In this article /
Ginger Snaps, a movie directed by John Fawcett in 2000, follows outcasts Ginger and Brigitte, who navigate high school while dealing with a neighborhood werewolf. Ginger's first period coincides with her being attacked by a werewolf, leading to her transformation into one herself. Around the same time, she begins hooking up with a high school boy—plus growing hair, a tail, and self-healing her scratch wounds. Her sister, Brigitte tries to save her from full transformation, but this metaphor for puberty is her ultimate demise.
Katharine Isabelle and Emily Perkins in Ginger Snaps (2000), directed by John Fawcett.
“I’ve got hormones,” Ginger says to Brigitte, “and they may make me butt-ugly, but they don’t make me a monster.” Both films depict menarche as a monstrous turning point with horrifying consequences.
Mother's Views of MenstruationIn Carrie, the mother character is devoutly religious, viewing her daughter's period and sexual awakening as sinful. She has kept Carrie in the dark about her changing body, and the film frames menstruation as a thing of self-inflicted sexuality, not a natural part of puberty.
Conversely, in Ginger Snaps, Ginger's mother celebrates her daughter's first period, seeing it as a special and normal moment in her development. This film takes a more feminist perspective, celebrating womanhood and poking fun at society's reluctance to discuss menstruation.
Both approaches create uneasy feelings for the protagonists, albeit for different reasons. Ginger views menstruation as a curse, a way of conforming to the mainstream, while Carrie desperately seeks acceptance but is further ostracized due to her naivety.
Sexuality and MenstruationBoth films emphasize sexuality, sexual awakening, and heterosexual gender dynamics.
In Ginger Snaps, Ginger is labeled a "cherry hound" and a "tease" by her male peers due to her bold actions. As she transforms into a werewolf, her desires turn bloodthirsty, and she reflects on her newfound urges, “I get this ache... And I, I thought it was for sex, but it's to tear everything to fucking pieces.”
Carrie's mother warns her about boys when she's invited to prom, emphasizing the abandonment she experienced from Carrie's father and his one-track mind.
Ginger Snaps features women in Ginger's life who offer feminist perspectives on male-female dynamics. Ginger's mother stands by her even after discovering her involvement in a murder, suggesting they can leave Ginger's father, if needed. However, she acknowledges the blame placed on women in society.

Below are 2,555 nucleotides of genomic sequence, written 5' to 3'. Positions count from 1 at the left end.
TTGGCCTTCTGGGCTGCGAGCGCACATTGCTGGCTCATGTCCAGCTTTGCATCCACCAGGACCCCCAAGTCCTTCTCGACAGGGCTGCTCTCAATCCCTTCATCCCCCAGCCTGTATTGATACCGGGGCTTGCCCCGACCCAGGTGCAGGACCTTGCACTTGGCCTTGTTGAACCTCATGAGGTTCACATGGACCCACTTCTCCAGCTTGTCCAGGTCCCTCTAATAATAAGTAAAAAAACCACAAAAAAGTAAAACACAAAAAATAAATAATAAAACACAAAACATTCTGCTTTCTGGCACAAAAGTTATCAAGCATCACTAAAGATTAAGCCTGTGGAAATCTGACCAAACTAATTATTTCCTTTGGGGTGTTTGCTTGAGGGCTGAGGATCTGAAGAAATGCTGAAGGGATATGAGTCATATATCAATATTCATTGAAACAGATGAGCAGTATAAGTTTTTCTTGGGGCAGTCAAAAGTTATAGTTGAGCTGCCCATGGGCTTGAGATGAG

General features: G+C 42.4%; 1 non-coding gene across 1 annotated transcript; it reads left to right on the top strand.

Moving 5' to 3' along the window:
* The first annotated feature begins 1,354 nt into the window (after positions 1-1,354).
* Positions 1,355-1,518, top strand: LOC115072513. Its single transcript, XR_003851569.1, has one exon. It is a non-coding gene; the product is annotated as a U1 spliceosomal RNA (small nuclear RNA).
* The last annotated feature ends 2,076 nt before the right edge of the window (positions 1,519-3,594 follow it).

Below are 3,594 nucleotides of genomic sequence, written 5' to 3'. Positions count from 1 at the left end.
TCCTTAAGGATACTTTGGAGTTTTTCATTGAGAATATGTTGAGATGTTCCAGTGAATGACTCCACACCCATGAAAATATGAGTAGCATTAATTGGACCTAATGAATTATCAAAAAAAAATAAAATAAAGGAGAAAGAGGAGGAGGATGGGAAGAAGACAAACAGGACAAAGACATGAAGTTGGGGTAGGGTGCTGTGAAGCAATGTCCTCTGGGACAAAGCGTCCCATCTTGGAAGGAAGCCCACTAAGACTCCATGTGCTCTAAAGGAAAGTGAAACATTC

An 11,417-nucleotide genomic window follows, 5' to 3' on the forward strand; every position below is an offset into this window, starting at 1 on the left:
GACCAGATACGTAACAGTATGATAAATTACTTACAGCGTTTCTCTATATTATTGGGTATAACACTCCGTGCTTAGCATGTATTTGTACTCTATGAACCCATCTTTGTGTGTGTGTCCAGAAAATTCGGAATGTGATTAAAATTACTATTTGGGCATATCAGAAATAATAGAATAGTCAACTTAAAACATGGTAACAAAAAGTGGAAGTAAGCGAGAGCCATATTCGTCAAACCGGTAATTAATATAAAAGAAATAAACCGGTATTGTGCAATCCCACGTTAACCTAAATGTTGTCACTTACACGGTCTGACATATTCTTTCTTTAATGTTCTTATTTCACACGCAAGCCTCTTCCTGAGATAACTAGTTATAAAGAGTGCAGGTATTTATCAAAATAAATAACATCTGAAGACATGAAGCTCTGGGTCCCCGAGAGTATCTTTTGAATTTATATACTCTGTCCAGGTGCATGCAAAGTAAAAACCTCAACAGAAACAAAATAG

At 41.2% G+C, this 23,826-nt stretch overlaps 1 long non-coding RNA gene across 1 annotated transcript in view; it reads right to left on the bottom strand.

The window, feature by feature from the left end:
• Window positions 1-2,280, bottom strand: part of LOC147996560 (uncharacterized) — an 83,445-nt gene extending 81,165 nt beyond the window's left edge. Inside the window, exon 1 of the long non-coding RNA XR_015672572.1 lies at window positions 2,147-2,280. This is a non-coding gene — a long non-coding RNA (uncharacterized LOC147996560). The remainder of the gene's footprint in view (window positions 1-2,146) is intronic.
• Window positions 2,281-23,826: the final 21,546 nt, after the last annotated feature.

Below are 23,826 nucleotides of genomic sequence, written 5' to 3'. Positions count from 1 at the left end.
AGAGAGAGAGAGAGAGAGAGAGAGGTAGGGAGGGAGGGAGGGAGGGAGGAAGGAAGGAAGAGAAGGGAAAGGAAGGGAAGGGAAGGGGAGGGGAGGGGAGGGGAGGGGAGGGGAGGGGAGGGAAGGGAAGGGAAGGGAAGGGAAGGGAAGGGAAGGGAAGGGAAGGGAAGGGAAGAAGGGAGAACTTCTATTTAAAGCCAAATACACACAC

Menstruation as MonstrousIn both films, menarche is depicted as the catalyst for monstrous transformations. After getting her period, Carrie's telekinetic powers are unlocked, leading to a vengeful rampage. Similarly, Ginger's menstruation coincides with her transformation into a werewolf, which prompts her to rebel against societal constraints.
The key difference is in their responses to these transformations: Carrie is portrayed as more passive and reactionary, while Ginger actively fights against the restrictions imposed on her.
The Implications of Periods in Horror FilmsHorror films amplify elements to terrifying proportions. By placing menarche as the catalyst for both stories, the films reflect societal messages of female shame, stigma, and inequality.
In Carrie, the protagonist becomes a victim of her body, wreaking havoc on everyone at prom. This has been seen as the "defeat of the monstrous feminine”, possibly a response to patriarchal fears during the rise of Second Wave Feminism in the 1970s.
In Ginger Snaps, the two sisters continually attempt to take control of their narrative and resist societal constraints associated with womanhood. Here, making menstruation monstrous adds a feminist twist to the horror genre, offering a refreshing alternative to the typical portrayal of menstruation in horror films.
In conclusion, Carrie and Ginger Snaps explore menstruation in the context of horror, each with their own unique approach. While both films depict menarche as a monstrous turning point, they offer different perspectives on how their protagonists deal with the consequences.
Carrie emphasizes victimization and revenge, reflecting patriarchal fears, while Ginger Snaps presents a feminist take on the horror genre, where the protagonists actively resist the constraints associated with becoming women in society. These films raise important questions about how menstruation is portrayed in horror and its implications for female empowerment and societal norms.
- “A Feminist Guide to Horror Movies, Part 5: The Blood of “Carrie” - Ms. Magazine.” Msmagazine.com, msmagazine.com/2013/10/28/a-feminist-guide-to-horror-movies-part-5-the-blood-of-carrie/.
- Barker, Martin. “Menstrual Monsters: The Reception of the Ginger Snaps Cult Horror Franchise.” Film International, vol. 4, no. 21, 1 July 2006, pp. 68–77, https://doi.org/10.1386/fiin.4.3.68/1. Accessed 24 Oct. 2023.
- “Ginger Snaps & Its Lasting Effect on Feminist Horror.” Morbidly Beautiful, 28 Feb. 2020, morbidlybeautiful.com/ginger-snaps-feminist-horror/. Accessed 24 Oct. 2023.
- “Katharine Isabelle on How Ginger Snaps Explored the Horror of Womanhood.” Den of Geek, 1 Oct. 2020, www.denofgeek.com/movies/how-ginger-snaps-explored-the-subversive-horror-of-womanhood/.
- Lindsey, Shelley Stamp. “HORROR, FEMININITY, and CARRIE’S MONSTROUS PUBERTY.” Journal of Film and Video, vol. 43, no. 4, 1991, pp. 33–44, www.jstor.org/stable/20687952.